When I look at my daughter now, I get the overwhelming urge to apologize to her.
I’m sorry Mommy may have given you a very bad gene that will mean you, like her, are dogged by an enemy you can’t see. There's a 50/50 shot that you inherited a very insidious gene from me, baby girl, one that makes your lifetime risk of breast cancer 45 percent or higher, and your ovarian cancer risk almost 20 percent. That’s way higher than the average person. You could have increased odds of developing cancers such as pancreatic cancer and melanoma, too.
I feel like I owe my son an apology as well, because my mutated BRCA2 gene is harder on males than its counterpart, BRCA1. If I passed it along to him, he faces an increased risk of developing breast cancer himself, though it’s still much lower than the risk faced by females. And just like my daughter, he faces an increased risk of a host of other cancers and could pass the gene on to his children.
The creation of life is such a beautiful thing that the mutated BRCA gene seems almost sinful. How dare this thing called genetics mar beauty, such innocence, right from the very beginning!
Fuck cancer. And fuck genetics.
|I worry what the future holds for Nora and Fiorello.
©Tamme Stitt Photography
On October 25, I finally got the call I was expecting all along: that I was BRCA positive. Still, it takes your breath away. At long last, the family cancer curse could be explained. The disease that had killed my grandmother, her twin sister and my aunt had finally come to light. It wasn’t shitty luck or by chance that these women’s bodies turned against them. We had caught the culprit. Only we couldn’t close the case. This criminal would keep committing crimes.
My thoughts turned not only to my children, but also to that complex cyst on my right ovary that was supposedly benign. In light of the genetic test results, the breast surgeon recommended removing the ovaries, but the question was if it would be done at the same time as my already laborious DIEP flap breast reconstruction, which borrows tissue and fat from the abdomen. She asked me if I wanted to set up an appointment with my ob-gyn. “I think we need to bring a gynecological oncologist on board,” I blurted out. Though the pelvic MRI said otherwise, I was never entirely convinced the cyst was nothing. It was so…symptomatic. I was feeling pregnant (though not looking so) for a majority of each month.
For the umpteenth time since this whole ordeal started, I was happy to have my health writing and research background. I knew the scientific literature had found that when removing a questionable cyst or performing removal of the reproductive organs, it was better to have a specialist like a gynecological oncologist do it. If the cyst was actually malignant, you need someone on your team who does this kind of surgery enough to avoid rupture. Rupture of a cancerous cyst would spread cancerous cells into the abdomen, possibly taking an early stage ovarian cancer into a much more advanced stage. Ovarian cancer survival rates are already so abysmal because of the tendency to be caught in later stages. I wasn’t taking any chances.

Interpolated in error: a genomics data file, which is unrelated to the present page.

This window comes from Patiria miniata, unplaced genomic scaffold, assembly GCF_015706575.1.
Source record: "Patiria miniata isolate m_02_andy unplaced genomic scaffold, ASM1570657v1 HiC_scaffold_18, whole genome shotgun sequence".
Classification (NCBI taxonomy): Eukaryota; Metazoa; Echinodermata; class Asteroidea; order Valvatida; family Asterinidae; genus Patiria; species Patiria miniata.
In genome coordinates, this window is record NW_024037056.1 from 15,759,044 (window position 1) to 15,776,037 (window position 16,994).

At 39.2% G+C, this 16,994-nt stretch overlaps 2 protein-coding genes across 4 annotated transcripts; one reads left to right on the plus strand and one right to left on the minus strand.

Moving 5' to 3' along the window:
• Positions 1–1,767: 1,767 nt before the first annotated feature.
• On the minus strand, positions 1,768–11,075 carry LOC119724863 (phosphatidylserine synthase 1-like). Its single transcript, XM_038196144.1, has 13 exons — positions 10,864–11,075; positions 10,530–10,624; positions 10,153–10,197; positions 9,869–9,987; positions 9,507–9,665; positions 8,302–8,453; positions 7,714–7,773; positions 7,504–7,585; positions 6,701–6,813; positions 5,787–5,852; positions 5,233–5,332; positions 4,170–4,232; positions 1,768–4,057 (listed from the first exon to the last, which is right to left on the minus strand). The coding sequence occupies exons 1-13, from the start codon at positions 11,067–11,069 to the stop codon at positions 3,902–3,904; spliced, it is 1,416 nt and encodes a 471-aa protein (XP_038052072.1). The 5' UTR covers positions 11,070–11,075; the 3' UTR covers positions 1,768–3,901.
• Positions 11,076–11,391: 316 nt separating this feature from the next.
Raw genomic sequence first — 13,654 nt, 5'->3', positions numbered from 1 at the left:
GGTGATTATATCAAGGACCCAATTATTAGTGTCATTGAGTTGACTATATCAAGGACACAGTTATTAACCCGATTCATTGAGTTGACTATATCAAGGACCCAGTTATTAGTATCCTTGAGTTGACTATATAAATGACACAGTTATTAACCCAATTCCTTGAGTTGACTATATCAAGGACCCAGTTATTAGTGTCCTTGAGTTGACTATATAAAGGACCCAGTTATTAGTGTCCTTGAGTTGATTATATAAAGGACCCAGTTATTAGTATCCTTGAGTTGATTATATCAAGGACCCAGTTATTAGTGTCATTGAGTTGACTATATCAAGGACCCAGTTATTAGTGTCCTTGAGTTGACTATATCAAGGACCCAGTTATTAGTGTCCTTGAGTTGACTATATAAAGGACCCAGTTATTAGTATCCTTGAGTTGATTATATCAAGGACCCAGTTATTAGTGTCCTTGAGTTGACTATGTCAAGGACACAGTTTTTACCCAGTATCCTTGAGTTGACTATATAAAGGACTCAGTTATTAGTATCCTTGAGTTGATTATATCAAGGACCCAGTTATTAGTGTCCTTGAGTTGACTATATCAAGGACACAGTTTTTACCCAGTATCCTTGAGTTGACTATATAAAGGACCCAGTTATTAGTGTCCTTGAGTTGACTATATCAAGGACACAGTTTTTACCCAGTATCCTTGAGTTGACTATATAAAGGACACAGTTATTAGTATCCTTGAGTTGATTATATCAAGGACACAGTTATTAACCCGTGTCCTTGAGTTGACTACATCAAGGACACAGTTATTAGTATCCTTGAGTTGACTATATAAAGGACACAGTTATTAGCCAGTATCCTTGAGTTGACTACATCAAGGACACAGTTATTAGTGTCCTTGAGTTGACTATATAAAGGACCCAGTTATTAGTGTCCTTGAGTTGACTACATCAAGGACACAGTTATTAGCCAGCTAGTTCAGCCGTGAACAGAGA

|Me and my boobs: No love lost
©Tamme Stitt Photography
Rage against the breasts
I took a shower after that phone call from my breast surgeon. I do my best thinking there.
I was relieved that no one else was home, because, alone in that steamy shower, I unleashed years of pent-up rage. I yelled at my breasts.
Quite literally. And it went something like this:
“It wasn’t fucking enough that you decided to go all gangbusters on me and grow a little too big for my frame?” I hissed down at them. “Do you know how uncomfortable it was to be wearing a bra by the time I was in 5th grade? Do you know the hell I went through in high school, because big boobs on a scrawny chick attract negative attention? And now you’re trying to kill me? Are you FUCKING serious?”
I was being completely irrational. Maybe this was a form of slut-shaming, “boob-shaming.” It wasn’t my boobs fault that I got harassed. That would be the fault of shitheads who didn’t know the definition of or care about the emotional effects of sexual harassment. My breasts had served me well in feeding my two children as they grew from newborns to toddlers. Still, a part of me was completely pissed off at them for everything I was going through.
And the cancer! The cancer! I was literally face to face with it! Knowing that I was a health writer, the radiologist performing my biopsies satiated my desire to see all things strange and disgusting by showing me the tissue samples after he removed them from the breasts. They had looked all stringy and innocuous, but now I know. Had I known then what I was looking at, I would have punched those tissue samples right in their cancerous faces—if they had faces.
Oddball, that's me
On Tuesday, the Hudson Valley Hospital Center's Tumor Board—essentially a meeting of oncological minds to discuss patient treatments—will present my case. I don’t think they have the time to discuss every patient, so what a dubious honor, to be considered weird enough to warrant individual scrutiny. But that’s Heather. I was always the one in the office with the computer that acted so bizarrely that even the most seasoned IT guys were left baffled. “I’ve NEVER seen that before,” was a familiar refrain. So excuse me if I don’t act surprised if it does indeed turn out that I have bilateral breast cancer AND ovarian cancer simultaneously. But the jury is still out, so I will try to remain positive till then.
I’m hoping my gifted team of surgeons—we’re up to four so far—are able to do the DIEP procedure and the oophorectomy at the same time. I can’t fathom two separate recoveries from two separate abdominal procedures. But I’ll leave it up to the experts. Of course, I’ll still ask a million questions and probably drive them batshit crazy. But hey, that’s my right—until a restraining order says otherwise.